> "Paul Hovnanian P.E." <paul@xxxxxxxxxxxxx> writes:
> >Mads Skjern wrote:
> >> chrisv wrote:
> >> > Roy Schestowitz wrote:
> >> >
> >> >> Desktop? 5 years? In 5 years not many people will be using desktops.
> >> >
> >> > Nonsense. I see zero need for either my work or home PC's to be
> >> > "portable", and I'm not going to pay a price premium to get a tiny,
> >> > unexpandable, fragile, wimpy-video'd, small-keyboarded,
> >> > battery-powered POS.
> >> >
> >> > In five years I'll have a 30" widescreen LCD sitting on my desk.
> >> > There will be a mouse and an ergonomic keyboard in front of it. The
> >> > computer will be on the floor.
> >> >
> >> The 'Computer' as you call it will be gone. Most likely it will be
> >> incorporated in the display like Apple did with the iMac of 1998. In the
> >> office the PC as we know of now is dead, and has been for years. Any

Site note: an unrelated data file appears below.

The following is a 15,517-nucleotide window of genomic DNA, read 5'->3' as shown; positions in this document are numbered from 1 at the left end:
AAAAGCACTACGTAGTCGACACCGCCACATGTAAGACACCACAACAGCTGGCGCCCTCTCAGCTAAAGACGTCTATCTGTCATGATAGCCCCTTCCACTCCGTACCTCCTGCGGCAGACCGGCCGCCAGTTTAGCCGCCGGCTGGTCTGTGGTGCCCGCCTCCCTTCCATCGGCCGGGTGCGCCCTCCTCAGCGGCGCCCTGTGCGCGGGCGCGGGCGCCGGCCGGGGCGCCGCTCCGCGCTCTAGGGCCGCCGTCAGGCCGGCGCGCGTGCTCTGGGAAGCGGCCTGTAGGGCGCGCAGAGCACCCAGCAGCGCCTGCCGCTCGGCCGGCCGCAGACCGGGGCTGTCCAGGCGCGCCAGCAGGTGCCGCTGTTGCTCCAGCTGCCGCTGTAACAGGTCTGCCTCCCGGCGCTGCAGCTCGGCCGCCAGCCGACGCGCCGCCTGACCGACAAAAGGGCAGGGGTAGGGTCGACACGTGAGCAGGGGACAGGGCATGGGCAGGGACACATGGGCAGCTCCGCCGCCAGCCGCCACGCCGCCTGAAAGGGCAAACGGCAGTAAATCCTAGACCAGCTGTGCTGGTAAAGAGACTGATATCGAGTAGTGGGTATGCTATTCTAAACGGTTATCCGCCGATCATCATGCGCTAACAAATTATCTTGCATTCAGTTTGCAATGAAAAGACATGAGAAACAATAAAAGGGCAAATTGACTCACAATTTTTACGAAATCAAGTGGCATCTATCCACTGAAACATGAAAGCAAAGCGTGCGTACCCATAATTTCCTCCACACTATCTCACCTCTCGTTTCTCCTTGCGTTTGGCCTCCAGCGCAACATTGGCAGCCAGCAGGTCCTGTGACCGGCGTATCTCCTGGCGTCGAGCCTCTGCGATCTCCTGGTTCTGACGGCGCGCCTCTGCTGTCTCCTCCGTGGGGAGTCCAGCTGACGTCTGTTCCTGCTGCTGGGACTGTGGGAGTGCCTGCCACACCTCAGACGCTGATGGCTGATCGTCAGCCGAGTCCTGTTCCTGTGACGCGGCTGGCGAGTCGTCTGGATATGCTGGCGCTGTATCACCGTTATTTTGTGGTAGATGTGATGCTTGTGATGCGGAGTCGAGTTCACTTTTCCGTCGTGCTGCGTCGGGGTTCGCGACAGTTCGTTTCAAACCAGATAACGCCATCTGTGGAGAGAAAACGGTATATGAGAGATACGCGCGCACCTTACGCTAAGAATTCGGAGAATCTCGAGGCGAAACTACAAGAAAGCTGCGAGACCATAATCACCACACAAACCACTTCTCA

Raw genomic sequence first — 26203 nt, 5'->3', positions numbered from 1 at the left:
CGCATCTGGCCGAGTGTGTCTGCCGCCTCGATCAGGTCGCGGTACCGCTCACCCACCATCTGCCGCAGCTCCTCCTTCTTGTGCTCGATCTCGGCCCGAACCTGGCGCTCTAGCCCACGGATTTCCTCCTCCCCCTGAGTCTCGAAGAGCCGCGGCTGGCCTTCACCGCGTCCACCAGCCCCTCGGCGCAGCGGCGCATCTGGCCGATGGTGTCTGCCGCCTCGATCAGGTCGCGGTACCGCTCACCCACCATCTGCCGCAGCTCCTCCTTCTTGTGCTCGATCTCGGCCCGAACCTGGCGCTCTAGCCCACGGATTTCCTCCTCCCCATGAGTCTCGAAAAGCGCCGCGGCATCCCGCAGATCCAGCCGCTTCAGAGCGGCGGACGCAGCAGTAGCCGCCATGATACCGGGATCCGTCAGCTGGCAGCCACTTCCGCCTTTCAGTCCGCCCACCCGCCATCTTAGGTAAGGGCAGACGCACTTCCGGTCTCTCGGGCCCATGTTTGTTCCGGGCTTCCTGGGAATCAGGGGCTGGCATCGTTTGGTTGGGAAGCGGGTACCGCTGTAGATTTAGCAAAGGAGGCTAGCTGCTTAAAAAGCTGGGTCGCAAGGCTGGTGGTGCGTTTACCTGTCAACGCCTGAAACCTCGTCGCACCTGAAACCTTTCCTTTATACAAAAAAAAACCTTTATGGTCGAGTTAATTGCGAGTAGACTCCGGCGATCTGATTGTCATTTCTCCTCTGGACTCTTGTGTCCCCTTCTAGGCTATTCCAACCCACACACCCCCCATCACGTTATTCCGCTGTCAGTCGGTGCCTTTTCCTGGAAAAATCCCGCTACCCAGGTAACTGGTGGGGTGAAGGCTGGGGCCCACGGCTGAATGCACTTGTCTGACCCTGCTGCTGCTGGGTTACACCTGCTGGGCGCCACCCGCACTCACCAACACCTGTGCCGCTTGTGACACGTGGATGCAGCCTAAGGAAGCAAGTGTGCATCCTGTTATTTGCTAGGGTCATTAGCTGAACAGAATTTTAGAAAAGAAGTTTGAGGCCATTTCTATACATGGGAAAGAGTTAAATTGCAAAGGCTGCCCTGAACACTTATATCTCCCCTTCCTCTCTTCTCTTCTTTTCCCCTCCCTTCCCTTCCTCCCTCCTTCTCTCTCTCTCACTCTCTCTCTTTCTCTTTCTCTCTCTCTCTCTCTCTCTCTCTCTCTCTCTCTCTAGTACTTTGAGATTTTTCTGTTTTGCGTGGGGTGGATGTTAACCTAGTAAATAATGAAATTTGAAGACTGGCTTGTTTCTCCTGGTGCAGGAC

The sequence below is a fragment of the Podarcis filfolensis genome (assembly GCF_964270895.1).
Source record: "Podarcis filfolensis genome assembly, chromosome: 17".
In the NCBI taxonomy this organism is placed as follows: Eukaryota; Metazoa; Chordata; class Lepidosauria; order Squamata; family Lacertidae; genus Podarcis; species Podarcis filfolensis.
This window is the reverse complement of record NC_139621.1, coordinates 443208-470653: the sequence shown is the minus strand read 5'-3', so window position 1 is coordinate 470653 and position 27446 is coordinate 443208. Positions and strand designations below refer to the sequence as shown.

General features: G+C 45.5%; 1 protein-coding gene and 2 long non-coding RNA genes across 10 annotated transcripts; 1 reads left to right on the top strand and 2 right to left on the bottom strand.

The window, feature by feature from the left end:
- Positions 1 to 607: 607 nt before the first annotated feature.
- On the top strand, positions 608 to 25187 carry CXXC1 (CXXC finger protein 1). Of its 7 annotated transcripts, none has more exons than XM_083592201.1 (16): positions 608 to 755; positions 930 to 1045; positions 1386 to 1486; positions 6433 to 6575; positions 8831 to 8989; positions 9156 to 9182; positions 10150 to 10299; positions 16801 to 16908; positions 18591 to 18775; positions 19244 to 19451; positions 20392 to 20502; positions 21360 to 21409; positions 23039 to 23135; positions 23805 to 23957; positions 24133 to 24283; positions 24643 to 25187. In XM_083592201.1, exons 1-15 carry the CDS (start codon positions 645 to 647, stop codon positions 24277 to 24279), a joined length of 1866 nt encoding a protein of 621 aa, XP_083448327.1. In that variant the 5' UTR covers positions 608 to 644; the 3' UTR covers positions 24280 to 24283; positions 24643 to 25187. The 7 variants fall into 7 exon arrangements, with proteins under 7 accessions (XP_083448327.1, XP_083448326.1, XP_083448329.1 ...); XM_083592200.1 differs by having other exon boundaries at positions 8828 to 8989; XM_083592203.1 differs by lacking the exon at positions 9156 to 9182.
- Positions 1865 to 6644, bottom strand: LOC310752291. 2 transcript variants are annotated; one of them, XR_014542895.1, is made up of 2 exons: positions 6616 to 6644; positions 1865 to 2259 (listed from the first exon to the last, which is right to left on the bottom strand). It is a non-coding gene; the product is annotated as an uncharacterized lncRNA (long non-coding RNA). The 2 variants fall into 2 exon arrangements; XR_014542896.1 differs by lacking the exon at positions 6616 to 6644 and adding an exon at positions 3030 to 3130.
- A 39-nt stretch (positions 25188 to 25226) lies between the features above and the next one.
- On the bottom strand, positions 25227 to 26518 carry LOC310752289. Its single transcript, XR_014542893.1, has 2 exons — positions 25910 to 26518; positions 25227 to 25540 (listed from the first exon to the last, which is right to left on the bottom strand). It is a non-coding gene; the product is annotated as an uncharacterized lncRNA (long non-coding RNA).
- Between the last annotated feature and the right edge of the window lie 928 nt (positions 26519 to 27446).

> >> decent set-up is based on thin clients, and the OS ín those can be
> >> linux, WinCE or whatever will talk to a central server.
> Ah yes, the wet dream of sysadmins. If only we could roll back to the 70s
> when everything was controlled centrally and none of these pesky
> independent computer were around to mess things up. SOrry it is the other
> way. desktop, watchtop, phone top, ... computers will proliferate. There
> will not be fewer but more "PCs" everywhere, all with minor or major
> incompatibilities with each other.
That's not a bad model for some apps. The thin client happens to be a
web browser, or an X server. Some people need nothing more. Some can run
these on their 'fat' box alongside all their other goodies.
Some years ago, I worked for an outfit that 'insisted' that all their
engineers 'needed' access to Windows applications. They had a little
known capability on a few NT servers to export a Windows desktop session
to any X-server. When the manager came around and said, "What's that
system you're running and where are your Windows apps?", I just pointed
to one of the client windows on my Linux system, which was a complete
The Windows sys admins loved it, since the servers were at a central
location, making patching, updating, rebooting and other maintenance
easier. The guy who was getting kickbacks for each Windows system
installed in the company didn't.
Paul Hovnanian mailto:Paul@xxxxxxxxxxxxx
Don't upset me! I'm running out of places to hide the bodies.